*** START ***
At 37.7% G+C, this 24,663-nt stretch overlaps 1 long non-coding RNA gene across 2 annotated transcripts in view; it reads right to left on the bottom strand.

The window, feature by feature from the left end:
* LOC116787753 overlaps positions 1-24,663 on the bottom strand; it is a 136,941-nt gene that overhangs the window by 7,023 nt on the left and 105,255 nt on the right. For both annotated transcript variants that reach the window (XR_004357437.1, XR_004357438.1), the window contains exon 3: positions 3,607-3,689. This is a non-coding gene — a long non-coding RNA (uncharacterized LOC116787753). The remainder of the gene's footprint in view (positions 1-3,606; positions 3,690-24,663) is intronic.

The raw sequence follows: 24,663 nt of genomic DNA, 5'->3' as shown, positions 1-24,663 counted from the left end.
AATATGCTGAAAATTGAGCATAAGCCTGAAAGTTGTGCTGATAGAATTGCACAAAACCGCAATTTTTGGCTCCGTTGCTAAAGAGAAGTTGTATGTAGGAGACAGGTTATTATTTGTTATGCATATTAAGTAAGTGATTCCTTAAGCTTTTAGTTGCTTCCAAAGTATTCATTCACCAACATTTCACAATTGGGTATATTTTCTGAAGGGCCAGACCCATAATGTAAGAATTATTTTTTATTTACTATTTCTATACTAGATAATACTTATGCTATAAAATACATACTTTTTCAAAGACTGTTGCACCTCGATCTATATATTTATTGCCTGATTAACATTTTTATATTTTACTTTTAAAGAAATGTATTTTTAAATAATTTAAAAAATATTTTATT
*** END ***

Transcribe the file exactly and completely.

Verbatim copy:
At 37.7% G+C, this 24,663-nt stretch overlaps 1 long non-coding RNA gene across 2 annotated transcripts in view; it reads right to left on the bottom strand.

The window, feature by feature from the left end:
* LOC116787753 overlaps positions 1-24,663 on the bottom strand; it is a 136,941-nt gene that overhangs the window by 7,023 nt on the left and 105,255 nt on the right. For both annotated transcript variants that reach the window (XR_004357437.1, XR_004357438.1), the window contains exon 3: positions 3,607-3,689. This is a non-coding gene — a long non-coding RNA (uncharacterized LOC116787753). The remainder of the gene's footprint in view (positions 1-3,606; positions 3,690-24,663) is intronic.

The raw sequence follows: 24,663 nt of genomic DNA, 5'->3' as shown, positions 1-24,663 counted from the left end.
AATATGCTGAAAATTGAGCATAAGCCTGAAAGTTGTGCTGATAGAATTGCACAAAACCGCAATTTTTGGCTCCGTTGCTAAAGAGAAGTTGTATGTAGGAGACAGGTTATTATTTGTTATGCATATTAAGTAAGTGATTCCTTAAGCTTTTAGTTGCTTCCAAAGTATTCATTCACCAACATTTCACAATTGGGTATATTTTCTGAAGGGCCAGACCCATAATGTAAGAATTATTTTTTATTTACTATTTCTATACTAGATAATACTTATGCTATAAAATACATACTTTTTCAAAGACTGTTGCACCTCGATCTATATATTTATTGCCTGATTAACATTTTTATATTTTACTTTTAAAGAAATGTATTTTTAAATAATTTAAAAAATATTTTATT